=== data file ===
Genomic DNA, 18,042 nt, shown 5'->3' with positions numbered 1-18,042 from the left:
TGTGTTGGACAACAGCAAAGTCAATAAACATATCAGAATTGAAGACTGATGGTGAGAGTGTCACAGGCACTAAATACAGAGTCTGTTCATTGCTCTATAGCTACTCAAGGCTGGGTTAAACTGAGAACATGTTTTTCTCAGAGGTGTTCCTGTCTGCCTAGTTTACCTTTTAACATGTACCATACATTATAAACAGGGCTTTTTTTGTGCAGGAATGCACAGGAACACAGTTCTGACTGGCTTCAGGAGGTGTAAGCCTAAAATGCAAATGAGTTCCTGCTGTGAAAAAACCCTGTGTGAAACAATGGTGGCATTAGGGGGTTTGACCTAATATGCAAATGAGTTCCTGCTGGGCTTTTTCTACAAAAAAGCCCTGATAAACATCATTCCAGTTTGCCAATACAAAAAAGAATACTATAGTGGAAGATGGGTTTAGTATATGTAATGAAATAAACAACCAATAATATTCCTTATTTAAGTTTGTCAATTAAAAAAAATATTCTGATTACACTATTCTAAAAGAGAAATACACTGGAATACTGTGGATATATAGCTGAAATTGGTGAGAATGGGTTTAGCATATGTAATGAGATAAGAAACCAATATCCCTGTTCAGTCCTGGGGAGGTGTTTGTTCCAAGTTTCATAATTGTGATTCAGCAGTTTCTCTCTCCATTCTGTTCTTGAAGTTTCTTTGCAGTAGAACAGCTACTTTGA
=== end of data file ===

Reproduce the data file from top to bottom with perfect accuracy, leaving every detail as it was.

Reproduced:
Genomic DNA, 18,042 nt, shown 5'->3' with positions numbered 1-18,042 from the left:
TGTGTTGGACAACAGCAAAGTCAATAAACATATCAGAATTGAAGACTGATGGTGAGAGTGTCACAGGCACTAAATACAGAGTCTGTTCATTGCTCTATAGCTACTCAAGGCTGGGTTAAACTGAGAACATGTTTTTCTCAGAGGTGTTCCTGTCTGCCTAGTTTACCTTTTAACATGTACCATACATTATAAACAGGGCTTTTTTTGTGCAGGAATGCACAGGAACACAGTTCTGACTGGCTTCAGGAGGTGTAAGCCTAAAATGCAAATGAGTTCCTGCTGTGAAAAAACCCTGTGTGAAACAATGGTGGCATTAGGGGGTTTGACCTAATATGCAAATGAGTTCCTGCTGGGCTTTTTCTACAAAAAAGCCCTGATAAACATCATTCCAGTTTGCCAATACAAAAAAGAATACTATAGTGGAAGATGGGTTTAGTATATGTAATGAAATAAACAACCAATAATATTCCTTATTTAAGTTTGTCAATTAAAAAAAATATTCTGATTACACTATTCTAAAAGAGAAATACACTGGAATACTGTGGATATATAGCTGAAATTGGTGAGAATGGGTTTAGCATATGTAATGAGATAAGAAACCAATATCCCTGTTCAGTCCTGGGGAGGTGTTTGTTCCAAGTTTCATAATTGTGATTCAGCAGTTTCTCTCTCCATTCTGTTCTTGAAGTTTCTTTGCAGTAGAACAGCTACTTTGA